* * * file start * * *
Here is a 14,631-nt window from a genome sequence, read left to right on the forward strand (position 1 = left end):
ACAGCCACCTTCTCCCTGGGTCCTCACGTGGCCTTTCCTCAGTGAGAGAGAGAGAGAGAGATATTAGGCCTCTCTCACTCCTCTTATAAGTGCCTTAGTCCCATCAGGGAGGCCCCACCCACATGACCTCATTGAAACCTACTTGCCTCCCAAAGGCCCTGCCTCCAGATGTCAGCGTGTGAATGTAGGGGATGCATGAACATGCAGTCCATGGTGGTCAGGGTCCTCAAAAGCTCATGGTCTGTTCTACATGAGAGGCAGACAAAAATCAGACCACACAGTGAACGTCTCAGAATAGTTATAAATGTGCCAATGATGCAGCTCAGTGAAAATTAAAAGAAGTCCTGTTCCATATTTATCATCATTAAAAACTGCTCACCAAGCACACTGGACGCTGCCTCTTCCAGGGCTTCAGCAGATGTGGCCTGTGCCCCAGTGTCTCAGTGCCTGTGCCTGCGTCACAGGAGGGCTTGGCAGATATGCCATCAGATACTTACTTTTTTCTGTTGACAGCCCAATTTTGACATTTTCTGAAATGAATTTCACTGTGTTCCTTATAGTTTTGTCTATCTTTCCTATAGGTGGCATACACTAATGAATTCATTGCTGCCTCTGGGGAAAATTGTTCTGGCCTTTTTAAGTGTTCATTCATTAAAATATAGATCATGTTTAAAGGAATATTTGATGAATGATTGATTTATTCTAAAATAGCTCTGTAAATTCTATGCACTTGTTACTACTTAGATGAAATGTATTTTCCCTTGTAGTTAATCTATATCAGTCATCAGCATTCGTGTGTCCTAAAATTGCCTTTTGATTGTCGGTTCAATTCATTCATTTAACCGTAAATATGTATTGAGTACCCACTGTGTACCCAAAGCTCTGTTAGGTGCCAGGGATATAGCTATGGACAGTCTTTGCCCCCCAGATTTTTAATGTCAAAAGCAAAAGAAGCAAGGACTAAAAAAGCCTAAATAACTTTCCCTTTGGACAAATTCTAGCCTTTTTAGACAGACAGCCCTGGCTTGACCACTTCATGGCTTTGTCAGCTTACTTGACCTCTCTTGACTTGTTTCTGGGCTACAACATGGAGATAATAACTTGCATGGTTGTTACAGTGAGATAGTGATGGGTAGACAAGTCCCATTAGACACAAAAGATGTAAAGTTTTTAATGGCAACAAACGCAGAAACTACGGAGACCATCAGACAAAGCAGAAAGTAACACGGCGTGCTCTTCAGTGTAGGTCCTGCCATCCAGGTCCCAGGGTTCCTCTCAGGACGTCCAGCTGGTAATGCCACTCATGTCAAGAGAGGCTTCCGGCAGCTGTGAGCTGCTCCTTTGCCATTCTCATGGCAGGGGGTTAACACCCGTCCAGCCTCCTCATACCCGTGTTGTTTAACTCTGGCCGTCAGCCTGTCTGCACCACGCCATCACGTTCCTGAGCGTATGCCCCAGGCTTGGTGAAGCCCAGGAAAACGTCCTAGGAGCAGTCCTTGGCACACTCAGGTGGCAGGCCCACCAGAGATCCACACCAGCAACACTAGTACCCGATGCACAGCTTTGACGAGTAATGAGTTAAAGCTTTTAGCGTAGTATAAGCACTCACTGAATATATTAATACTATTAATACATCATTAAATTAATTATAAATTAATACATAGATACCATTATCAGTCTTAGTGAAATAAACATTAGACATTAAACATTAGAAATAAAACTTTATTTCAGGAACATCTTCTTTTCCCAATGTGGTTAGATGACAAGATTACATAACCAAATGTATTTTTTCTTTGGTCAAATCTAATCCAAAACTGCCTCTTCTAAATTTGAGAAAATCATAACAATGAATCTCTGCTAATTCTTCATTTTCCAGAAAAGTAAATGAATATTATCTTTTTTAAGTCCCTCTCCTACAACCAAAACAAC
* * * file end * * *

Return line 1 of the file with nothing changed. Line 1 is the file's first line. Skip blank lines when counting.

Here is a 14,631-nt window from a genome sequence, read left to right on the forward strand (position 1 = left end):